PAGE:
The other half of the episode is the development of Rose’s character. Before I go on, I want to say that I’m not the biggest fan of Rose. She is a reasonable companion – strong-willed, brave, clever (the British use this term a lot, it seems, instead of “smart” or “intelligent,” and I like it, because it has a connotation of “quick-witted”) – but I also found her to be a bit whiny and impetuous, often causing the situation that the Doctor must fix. She helped both Nine and Ten grow, learn, and develop, and Ten (and probably Nine) both loved her deeply, but these aren’t necessarily reasons for me to like her. I cried when she and Ten were trapped in different universes, but I was also happy to see her go.

“School Reunion” provides a great example of one of the things I disliked about her. The Doctor introduces her to Sarah Jane, and she takes an instant dislike to the former companion. Granted, it was sparked by Sarah Jane’s caustic remark about the Doctor’s companions getting younger, but Rose’s first complaint was that there were other companions before her: she wasn’t the Doctor’s first. This isn’t even a reasonable expectation – she’s 19 and already had a steady boyfriend, but she expected the 900-year-old Doctor to have always been traveling alone – until you realize that yes, she is 19 years old and still immature. Of course she’s going to react like this. This is definitely one of the things that I don’t like about her – her selfishness when it comes to the Doctor – but I can also recognize that this was a fantastic characterization of a young girl who is in this extraordinary situation of falling in love with an ancient alien.

As the story continues on, though, Rose learns and grows. Through discussion with Sarah Jane and the Doctor at separate times, she learns that the Doctor has had many, many companions, at different levels of intimacy, and that the one thing that connects them all is that they all eventually leave him, and he continues on alone. The companions, too, are scarred, as she sees that Sarah Jane had an empty life after she left the Doctor, but Sarah Jane teaches her something that everyone has to learn sometime: that the love is worth the eventual heartbreak. At the end of the episode, Rose hasn’t sorted everything out yet, but she’s getting there.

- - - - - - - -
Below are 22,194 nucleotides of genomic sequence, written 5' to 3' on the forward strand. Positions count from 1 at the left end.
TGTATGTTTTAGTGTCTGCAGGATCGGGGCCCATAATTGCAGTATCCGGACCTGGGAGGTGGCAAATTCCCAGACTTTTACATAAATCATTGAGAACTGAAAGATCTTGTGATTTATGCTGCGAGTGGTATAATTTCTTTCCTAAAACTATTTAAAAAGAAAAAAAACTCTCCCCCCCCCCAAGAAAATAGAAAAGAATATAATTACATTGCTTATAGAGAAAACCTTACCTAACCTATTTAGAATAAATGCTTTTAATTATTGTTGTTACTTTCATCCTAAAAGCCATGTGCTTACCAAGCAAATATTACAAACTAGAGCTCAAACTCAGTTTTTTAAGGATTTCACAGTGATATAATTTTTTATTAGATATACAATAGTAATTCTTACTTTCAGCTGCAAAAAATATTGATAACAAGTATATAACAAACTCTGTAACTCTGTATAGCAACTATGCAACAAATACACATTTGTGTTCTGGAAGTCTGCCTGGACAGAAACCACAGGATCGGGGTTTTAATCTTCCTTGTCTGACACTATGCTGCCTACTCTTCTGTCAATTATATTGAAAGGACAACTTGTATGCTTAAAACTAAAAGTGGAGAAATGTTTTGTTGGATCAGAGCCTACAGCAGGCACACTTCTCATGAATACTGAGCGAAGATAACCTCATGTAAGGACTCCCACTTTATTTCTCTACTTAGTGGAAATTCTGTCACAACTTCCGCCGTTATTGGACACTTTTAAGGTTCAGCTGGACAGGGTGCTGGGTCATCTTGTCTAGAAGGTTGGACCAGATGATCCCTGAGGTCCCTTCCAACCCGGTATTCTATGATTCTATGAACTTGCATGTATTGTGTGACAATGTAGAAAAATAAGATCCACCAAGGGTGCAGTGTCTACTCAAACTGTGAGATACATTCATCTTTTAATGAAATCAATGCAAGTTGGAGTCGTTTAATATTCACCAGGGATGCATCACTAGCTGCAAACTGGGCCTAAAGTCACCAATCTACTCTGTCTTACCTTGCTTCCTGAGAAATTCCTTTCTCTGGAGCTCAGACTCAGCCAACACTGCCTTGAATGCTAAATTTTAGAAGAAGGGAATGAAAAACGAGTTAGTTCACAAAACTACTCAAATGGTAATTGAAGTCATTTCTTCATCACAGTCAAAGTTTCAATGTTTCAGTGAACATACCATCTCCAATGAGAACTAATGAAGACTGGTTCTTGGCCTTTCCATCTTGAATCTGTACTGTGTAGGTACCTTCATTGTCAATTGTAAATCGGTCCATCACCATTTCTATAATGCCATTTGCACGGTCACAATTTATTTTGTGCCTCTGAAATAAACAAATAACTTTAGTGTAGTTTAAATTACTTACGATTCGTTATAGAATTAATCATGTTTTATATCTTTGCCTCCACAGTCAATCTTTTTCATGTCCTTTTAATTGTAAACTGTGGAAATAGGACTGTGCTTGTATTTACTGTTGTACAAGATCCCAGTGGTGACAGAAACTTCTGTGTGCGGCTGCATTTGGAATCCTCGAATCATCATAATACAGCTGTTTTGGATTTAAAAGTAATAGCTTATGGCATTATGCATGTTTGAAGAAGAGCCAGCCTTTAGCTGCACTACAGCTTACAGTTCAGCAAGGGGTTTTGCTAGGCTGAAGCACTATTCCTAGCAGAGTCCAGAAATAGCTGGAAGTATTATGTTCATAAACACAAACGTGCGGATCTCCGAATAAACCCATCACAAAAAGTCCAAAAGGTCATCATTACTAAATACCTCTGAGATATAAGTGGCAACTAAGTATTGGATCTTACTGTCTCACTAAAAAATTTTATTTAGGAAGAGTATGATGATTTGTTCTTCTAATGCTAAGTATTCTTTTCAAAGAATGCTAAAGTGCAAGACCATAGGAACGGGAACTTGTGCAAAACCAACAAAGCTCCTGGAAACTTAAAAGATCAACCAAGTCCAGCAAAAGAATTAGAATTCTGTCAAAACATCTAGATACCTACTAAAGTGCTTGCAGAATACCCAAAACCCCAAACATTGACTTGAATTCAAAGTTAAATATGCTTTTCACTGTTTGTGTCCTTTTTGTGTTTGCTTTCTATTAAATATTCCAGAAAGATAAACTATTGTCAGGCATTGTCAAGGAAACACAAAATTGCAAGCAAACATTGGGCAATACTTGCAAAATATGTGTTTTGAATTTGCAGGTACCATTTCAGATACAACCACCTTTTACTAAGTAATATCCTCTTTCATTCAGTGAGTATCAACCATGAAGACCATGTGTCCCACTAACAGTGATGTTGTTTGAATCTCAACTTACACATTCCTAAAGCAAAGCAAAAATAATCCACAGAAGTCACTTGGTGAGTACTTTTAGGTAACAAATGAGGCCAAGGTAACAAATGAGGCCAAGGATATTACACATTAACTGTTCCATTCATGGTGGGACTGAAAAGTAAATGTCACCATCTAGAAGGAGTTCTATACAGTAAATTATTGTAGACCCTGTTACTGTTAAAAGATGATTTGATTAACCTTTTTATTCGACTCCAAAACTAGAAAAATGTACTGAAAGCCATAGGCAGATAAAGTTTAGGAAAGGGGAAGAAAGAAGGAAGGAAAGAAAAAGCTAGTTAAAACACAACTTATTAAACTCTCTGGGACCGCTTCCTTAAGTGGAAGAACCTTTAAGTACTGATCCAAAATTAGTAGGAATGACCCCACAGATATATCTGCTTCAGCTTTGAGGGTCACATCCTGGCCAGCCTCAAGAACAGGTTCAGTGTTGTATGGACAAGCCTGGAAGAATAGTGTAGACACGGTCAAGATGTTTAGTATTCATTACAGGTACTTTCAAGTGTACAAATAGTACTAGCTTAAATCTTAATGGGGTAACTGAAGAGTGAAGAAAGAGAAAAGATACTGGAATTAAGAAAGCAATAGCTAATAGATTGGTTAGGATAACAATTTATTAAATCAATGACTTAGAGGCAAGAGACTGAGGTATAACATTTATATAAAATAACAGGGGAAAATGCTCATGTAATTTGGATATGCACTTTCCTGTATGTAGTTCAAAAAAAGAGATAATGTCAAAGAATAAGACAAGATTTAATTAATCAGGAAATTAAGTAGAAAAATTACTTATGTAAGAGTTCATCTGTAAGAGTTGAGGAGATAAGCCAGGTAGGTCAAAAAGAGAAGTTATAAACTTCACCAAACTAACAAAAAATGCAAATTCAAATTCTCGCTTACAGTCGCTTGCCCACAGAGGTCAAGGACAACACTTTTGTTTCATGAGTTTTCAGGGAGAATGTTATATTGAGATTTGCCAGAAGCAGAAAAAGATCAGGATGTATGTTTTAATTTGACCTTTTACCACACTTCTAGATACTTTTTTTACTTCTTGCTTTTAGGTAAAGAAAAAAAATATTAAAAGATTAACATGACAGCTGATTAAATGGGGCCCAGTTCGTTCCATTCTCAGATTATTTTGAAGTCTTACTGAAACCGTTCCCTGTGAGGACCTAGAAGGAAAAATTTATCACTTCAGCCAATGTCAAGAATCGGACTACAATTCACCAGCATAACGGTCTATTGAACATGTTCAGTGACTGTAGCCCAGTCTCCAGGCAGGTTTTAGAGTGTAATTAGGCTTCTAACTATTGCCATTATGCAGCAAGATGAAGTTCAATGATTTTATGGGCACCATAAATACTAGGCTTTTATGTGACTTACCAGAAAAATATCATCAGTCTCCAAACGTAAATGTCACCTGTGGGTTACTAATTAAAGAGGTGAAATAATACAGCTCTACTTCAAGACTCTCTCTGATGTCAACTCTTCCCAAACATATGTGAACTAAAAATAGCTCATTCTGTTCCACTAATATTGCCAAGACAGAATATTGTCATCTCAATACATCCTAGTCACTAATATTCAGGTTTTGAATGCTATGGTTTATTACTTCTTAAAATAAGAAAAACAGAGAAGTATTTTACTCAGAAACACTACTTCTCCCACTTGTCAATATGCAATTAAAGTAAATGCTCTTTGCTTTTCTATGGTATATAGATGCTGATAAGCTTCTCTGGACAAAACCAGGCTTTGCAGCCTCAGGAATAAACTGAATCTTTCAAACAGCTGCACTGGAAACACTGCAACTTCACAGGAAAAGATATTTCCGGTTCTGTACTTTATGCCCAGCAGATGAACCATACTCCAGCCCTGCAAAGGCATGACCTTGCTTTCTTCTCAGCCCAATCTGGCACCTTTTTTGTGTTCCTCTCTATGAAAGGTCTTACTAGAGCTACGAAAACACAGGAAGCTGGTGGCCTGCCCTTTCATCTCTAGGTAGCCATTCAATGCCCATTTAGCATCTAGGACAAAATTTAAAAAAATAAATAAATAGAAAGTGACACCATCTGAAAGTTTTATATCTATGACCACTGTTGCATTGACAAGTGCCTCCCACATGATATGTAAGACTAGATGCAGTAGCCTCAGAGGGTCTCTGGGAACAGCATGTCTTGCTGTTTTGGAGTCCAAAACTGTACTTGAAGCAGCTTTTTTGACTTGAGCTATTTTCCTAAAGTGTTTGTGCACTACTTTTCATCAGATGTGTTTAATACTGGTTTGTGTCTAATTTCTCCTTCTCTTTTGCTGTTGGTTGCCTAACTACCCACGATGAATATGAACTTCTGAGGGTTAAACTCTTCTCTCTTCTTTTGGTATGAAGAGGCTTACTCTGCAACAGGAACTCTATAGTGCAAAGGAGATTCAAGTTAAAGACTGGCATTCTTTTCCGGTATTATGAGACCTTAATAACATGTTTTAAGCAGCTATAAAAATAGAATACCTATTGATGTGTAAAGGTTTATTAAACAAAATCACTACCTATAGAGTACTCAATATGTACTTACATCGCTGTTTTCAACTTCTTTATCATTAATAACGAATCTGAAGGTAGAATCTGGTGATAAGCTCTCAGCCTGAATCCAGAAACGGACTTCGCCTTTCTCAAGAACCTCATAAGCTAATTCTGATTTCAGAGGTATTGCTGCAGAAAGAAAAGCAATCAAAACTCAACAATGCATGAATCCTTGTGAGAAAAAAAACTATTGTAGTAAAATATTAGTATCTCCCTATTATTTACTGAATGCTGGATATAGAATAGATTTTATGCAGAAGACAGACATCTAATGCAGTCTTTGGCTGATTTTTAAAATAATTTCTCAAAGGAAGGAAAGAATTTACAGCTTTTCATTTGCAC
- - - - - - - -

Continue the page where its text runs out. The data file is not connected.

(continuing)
One other thing that I didn’t like, though maybe it again describes Rose’s character even more clearly, was her treatment of Mickey. At the beginning of the episode, Rose is flirting with Mickey on the phone, suggesting that he fabricated a situation just so that she would come back to see him. Mickey seems actually surprised at this, as if he called them without any romantic thought towards Rose, then gets his hopes up when she flirts with him. Then, at the end of the episode, she is upset because Mickey is going to travel with them. It seems to me that she wants both men, so that she can travel with the Doctor while keeping Mickey at home, wrapped around her finger, and now she’s angry because Mickey took her flirting seriously. It’s not the most flattering portrayal of her, and I almost think it was a mistake in the design of the episode. I’m not sure. Unfortunately, this storyline is never really explored, because the next episode, “The Girl in the Fireplace,” was written without knowing that Rose and Mickey were at odds, and the one after that, “Rise of the Cybermen”/”The Age of Steel,” barely deals with them.

And so, “School Reunion” is one of my favorite episodes without being all that great. It marries the nostalgia of a old and favorite companion with the deft development of that companion and the current companion, and that’s really what appeals to me most.

Two news items

There are a couple of interesting Doctor Who news articles today. The first one nearly made me cry. The important part is this: Steven Moffat, the executive producer of Doctor Who, said that while filming the 50th anniversary special,

“By the end of it, Matt told me that he’d worked out this plan that they’d both continue in Doctor Who: do five individual episodes each and three together – would that be ok? It was a nice plan. I think if I’d said yes they’d have gone for it.”

Can you imagine that? The return of the Tenth Doctor for five episodes, five more episodes of the Eleventh Doctor, and then three episodes of both? A full season of the two fan favorites? AND HE CHOSE NOT TO DO IT?

I think my world is falling apart.

Ok, back to reality. The rest of the article is so endearing.  It’s nice to hear that Mr. Tennant and Mr. Smith got along so well, and that they were nervous about each other at first. I imagine that meeting each other is like meeting the guy who’s leaving the job you’re taking, who everyone loved and was brilliant at it, and you feel like there’s no way you could possibly live up to that.

The other article I came across is the Radio Times’ poll for Best Companion. I voted for Jackson Lake even though there are other companions I like more than him (though I think he’s fantastic) because I wanted him to have at least a few votes. I don’t know who might actually win this poll, but at the moment, the leader is Adric at 33% to Rose Tyler’s next highest spot at 16%.  In other words, Adric is beating Rose by double.